Africa's Orphaned and Vulnerable Generations: Children affected by AIDS shows how the AIDS epidemic continues to affect children disproportionately and in many harmful ways, making them more vulnerable than other children, leaving many of them orphaned and threatening their survival.
South African teachers treatment advocacy.
This document was published by the Child-to-Child Trust in 2005. This book advocates and aims to strengthen the provision of good quality health education for all children.
Children make up half the population of many African countries, and the proportion is growing. Yet, when it comes to decisions about Africa's problems and its future, they are rarely central to the debate.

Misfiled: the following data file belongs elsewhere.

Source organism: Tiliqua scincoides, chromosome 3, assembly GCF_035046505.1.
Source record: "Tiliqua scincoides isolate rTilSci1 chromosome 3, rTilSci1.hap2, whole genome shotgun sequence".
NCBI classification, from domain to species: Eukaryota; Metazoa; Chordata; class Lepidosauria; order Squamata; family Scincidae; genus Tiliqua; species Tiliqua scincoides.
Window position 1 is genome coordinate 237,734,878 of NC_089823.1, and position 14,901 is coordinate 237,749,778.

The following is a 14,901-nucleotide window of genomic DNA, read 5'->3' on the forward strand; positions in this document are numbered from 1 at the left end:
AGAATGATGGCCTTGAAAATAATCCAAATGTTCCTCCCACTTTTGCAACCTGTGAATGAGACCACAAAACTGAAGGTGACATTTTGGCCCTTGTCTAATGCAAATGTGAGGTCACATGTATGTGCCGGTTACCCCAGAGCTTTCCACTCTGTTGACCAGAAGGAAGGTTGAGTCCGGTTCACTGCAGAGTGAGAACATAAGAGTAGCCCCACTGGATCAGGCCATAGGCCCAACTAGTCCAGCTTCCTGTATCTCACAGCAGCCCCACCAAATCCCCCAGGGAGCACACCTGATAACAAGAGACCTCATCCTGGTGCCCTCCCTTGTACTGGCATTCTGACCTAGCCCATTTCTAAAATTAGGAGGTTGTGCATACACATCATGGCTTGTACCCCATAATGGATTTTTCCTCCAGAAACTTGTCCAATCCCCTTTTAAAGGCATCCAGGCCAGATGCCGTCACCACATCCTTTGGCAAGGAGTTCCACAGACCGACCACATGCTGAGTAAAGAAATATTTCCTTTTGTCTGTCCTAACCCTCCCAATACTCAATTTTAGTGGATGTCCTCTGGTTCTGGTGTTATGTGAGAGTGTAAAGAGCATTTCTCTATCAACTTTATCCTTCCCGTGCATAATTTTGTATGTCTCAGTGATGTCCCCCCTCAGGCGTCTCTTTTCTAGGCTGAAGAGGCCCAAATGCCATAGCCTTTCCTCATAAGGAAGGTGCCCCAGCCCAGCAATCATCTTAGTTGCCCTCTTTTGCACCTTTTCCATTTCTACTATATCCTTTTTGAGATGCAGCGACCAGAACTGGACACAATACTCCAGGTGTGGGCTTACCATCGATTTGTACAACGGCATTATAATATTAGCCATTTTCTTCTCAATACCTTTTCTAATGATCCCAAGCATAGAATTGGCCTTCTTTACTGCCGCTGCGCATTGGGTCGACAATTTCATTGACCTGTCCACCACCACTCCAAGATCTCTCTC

Universal primary education (UPE) could save at least 7 million young people from contracting HIV over a decade. However, without dramatic increases in aid to education, Africa will not be able to get every child into school for another 150 years.
This programme is included in the Source Book of HIV/AIDS Prevention Program that presents 13 case studies of good and promising practices of HIV/AIDS prevention programs in Sub-Saharan Africa.
Promoting abstinence is an important strategy that can help delay sexual activity, but complementary messages are needed for those who are sexually active.
Technology resources increasingly link professionals working with reproductive health and HIV prevention programmes in developing countries. These same resources -- e-mail, CD-ROMs, listservs, the Internet, radio, and television -- hold great promise for reaching youth as well.
The catastrophe of HIV/AIDS (human immunodeficiency virus/acquired immune deficiency syndrome) in Africa, which has already claimed over 18 million lives on that continent, has hit girls and women harder than boys and men.